If the plaintiff's claim against a defendant is for a sum certain or for a sum that can by computation be made certain, the clerk on request of the plaintiff and on affidavit setting forth a particular statement of the items of the claim, the amounts and dates, the calculated amount of interest, the payments or credits, if any, the net amount due, and the name of the original creditor if the claim was acquired by assignment, shall enter judgment for the net amount and costs against the defendant. . . .

"Unlike the rules governing default judgments in other civil cases, R. 4:43-2, the rules governing default judgments in the Special Civil Part, R. 6:6-3(c), do not specifically require that a defendant receive notice of a proof hearing." Siwiec, supra, 375 N.J. Super. at 218.3 Accordingly, we reject defendant's claim of procedural error.

We turn to the question of whether the judge properly exercised discretion in denying defendant's motion to vacate the default judgment, which requires a defendant seeking to reopen a default judgment to show excusable neglect; that is, "the neglect to answer was excusable under the circumstances and . . . a meritorious defense." Morales v. Santiago, 217 N.J.Super. 496, 501 (App. Div. 1987) (quoting Marder v. Realty Const. Co., 84 N.J.Super. 313, 318 (App. Div. 1964), aff'd, 43 N.J. 508 (1964)).

Trial courts are instructed to "view `the opening of default judgments . . . with great liberality,' and should tolerate `every reasonable ground for indulgence . . . to the end that a just result is reached[,]'" Mancini, supra, 132 N.J. at 334 (quoting Marder, supra, 84 N.J. Super. at 319). However, it is well-established a defendant seeking relief under R. 4:50-1, must show the court something more than mere good cause. Id. at 334-35. Excusable neglect is carelessness "attributable to an honest mistake that is compatible with due diligence or reasonable prudence." Id. at 335. We find both lacking here.

The notion postulated on behalf of defendant suggests counsel expected to hear from his adversary before he needed to act. Defense counsel asserts "mistake, inadvertence, surprise, and excusable neglect are read together under [Rule] 4:50-1, as encompassing situations where a party, through no fault of its own, engages in erroneous conduct on a material point in the litigation." The statement is factually unsupported and legally erroneous.

Here, plaintiff sought payment beginning in March 2015. Correspondence between counsel and the parties shows neither was interested in walking away from their respective claims. Even the letter sent offering to resolve all disputes for $1000, clearly advised the offer was extended for one week, after which the matter would be contested. We find no support for the claim plaintiff acted to mislead defendant or suggest defendant need not respond to the complaint because plaintiff was considering the offer.

Counsel's utter failure to advance his client's cause resulted in entry of a final judgment. Counsel did not secure an extension to file an answer, despite the streamlined procedures employed by the Special Civil Part. Rather, he allowed the deadline to respond to plaintiff's complaint to come and go without even a phone call to his adversary to protect defendant's rights to challenge the demands by plaintiff. In viewing the record liberally, we discern the absence of even an arguably valid excuse for missing the date to respond to plaintiff's complaint. See Ballurio v. Campanaro, 30 N.J.Super. 548, 551 (App. Div. 1954) ("[A] default judgment will not be reopened on the mere ground of neglect or inadvertence. To justify the vacation of a default judgment, there must be factual proof that the neglect or inadvertence is actually excusable.").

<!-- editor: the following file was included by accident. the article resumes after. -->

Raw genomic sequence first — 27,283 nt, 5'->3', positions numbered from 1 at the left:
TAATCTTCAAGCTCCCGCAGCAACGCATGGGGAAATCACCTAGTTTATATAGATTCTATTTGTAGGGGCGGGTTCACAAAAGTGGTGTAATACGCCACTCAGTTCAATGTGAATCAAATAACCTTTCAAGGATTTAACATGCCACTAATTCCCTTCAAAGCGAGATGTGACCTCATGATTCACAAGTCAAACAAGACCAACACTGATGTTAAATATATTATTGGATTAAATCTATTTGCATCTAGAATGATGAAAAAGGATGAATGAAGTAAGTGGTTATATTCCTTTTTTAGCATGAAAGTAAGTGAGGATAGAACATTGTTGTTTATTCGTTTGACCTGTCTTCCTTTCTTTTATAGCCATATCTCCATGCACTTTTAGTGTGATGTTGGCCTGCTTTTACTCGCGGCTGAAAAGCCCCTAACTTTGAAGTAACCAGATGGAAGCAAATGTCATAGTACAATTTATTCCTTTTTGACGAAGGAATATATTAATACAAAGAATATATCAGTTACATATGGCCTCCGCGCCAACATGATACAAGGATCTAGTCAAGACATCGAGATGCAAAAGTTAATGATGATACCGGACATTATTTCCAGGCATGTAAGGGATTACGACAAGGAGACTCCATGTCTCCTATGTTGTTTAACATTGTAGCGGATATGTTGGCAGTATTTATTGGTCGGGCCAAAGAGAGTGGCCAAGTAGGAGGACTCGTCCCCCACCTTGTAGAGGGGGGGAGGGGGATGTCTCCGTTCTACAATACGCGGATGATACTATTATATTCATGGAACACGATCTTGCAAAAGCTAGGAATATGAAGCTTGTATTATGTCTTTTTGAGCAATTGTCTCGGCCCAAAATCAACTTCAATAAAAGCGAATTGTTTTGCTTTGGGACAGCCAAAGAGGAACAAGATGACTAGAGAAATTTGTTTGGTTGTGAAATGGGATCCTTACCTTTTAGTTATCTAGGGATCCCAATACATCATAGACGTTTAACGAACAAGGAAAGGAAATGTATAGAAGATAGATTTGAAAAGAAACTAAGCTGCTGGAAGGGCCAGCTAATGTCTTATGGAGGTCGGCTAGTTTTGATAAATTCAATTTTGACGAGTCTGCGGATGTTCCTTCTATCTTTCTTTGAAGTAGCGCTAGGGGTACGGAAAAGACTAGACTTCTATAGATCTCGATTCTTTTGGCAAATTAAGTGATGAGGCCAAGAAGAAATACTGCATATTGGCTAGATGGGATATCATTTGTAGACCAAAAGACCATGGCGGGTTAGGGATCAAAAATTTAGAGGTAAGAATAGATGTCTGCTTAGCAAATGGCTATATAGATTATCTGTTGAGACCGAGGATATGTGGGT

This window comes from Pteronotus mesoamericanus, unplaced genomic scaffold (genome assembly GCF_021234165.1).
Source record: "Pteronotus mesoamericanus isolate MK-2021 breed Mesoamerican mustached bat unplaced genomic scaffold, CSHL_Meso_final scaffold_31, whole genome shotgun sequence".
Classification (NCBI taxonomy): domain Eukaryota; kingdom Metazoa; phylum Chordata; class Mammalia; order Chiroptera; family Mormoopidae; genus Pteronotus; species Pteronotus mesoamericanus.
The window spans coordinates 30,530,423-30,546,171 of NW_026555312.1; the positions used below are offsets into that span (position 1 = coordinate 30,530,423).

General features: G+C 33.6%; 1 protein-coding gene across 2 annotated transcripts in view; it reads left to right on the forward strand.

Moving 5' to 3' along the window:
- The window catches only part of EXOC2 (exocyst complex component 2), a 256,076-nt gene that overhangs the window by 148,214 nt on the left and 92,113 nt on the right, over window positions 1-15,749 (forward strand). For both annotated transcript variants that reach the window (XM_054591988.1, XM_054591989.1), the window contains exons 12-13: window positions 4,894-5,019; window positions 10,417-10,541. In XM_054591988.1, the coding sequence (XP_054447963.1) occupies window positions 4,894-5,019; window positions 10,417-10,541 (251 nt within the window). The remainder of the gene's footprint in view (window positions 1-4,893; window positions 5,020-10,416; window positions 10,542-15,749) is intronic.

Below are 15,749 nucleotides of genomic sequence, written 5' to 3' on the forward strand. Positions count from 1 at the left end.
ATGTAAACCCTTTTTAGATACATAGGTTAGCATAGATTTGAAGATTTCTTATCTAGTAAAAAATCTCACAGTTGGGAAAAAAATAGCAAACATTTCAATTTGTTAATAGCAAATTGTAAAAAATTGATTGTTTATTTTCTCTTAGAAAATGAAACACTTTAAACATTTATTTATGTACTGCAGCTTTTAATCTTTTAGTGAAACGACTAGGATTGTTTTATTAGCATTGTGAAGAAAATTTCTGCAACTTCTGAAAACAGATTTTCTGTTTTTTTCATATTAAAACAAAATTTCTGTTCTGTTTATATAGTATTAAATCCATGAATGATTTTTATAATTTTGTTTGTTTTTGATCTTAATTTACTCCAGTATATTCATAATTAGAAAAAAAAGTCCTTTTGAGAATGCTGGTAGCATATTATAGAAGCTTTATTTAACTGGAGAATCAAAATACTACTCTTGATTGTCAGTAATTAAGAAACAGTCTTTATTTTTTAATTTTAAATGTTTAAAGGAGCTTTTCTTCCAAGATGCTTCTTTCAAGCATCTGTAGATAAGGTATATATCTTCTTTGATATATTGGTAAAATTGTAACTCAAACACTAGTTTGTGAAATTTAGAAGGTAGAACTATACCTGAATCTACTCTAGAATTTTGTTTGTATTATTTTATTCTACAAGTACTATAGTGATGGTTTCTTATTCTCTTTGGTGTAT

We remain mindful "[w]here either the defendant's application to re-open the judgment or the plaintiff[`s] proofs presented at the proof hearing raise sufficient question as to the merits of plaintiffs' case, courts may grant the application even where defendant's proof of excusable neglect is weak." Siwiec, supra, 375 N.J. Super. at 220. Yet, these facts at hand do not support evidence suggesting default judgment be vacated pursuant to Rule 4:50-1 (a) through (e). Turning to the final reason, stated in Rule 4:50-1(f), which allows consideration, in the interests of justice, of "any other reason justifying relief from the operation of the judgment or order[,]" we also conclude defendant's position is not supported.

Essentially, defendant challenges the amount due; there is no dispute plaintiff was hired to provide designated services. On this issue, counsel failed to provide this court with all evidence considered by the trial judge. Without plaintiff's proofs filed to secure the judgment, we are unable to review their sufficiency to support a finding of the amount due. R. 2:6-1(a)(1). Also, defendant's certification and the accompanying unexplained photographs, filed to vacate the default judgment, do not allow us to weigh defendant's claim of a colorable defense.

Balancing "the broad parameters of a court's discretion to grant relief . . . under subsection (f)" with "the importance of the finality of judgments," we cannot conclude defendant has presented the required "truly exceptional circumstances" to allow the final judgment be set aside, despite the absence of excusable neglect. Baumann v. Marinaro, 95 N.J. 380, 395 (1984). We conclude the judge did not abuse his discretion in denying defendant's motion.

Affirmed.

FootNotes


1. The body of the order is dated June 16, 2016, but the document is file-stamped May 12, 2016, which we presume was an error.
2. Defendant has chosen not to provide us with copies of plaintiff's application for default judgment, with any attached proofs. The documents are available in the Special Part File, and should have been included in appellant's appendix. R. 2:6-1(a)(1). Siwiec v. Fin. Res., Inc., 375 N.J.Super. 212, 217 (App. Div. 2005).
3. "The rule provides that, other than notice to the guardians of minors and incapacitated persons, which is mandated, notice to the defendant of an application for default judgment is only required if the judge so directs." Ibid. (citing R. 6:6-3(c)).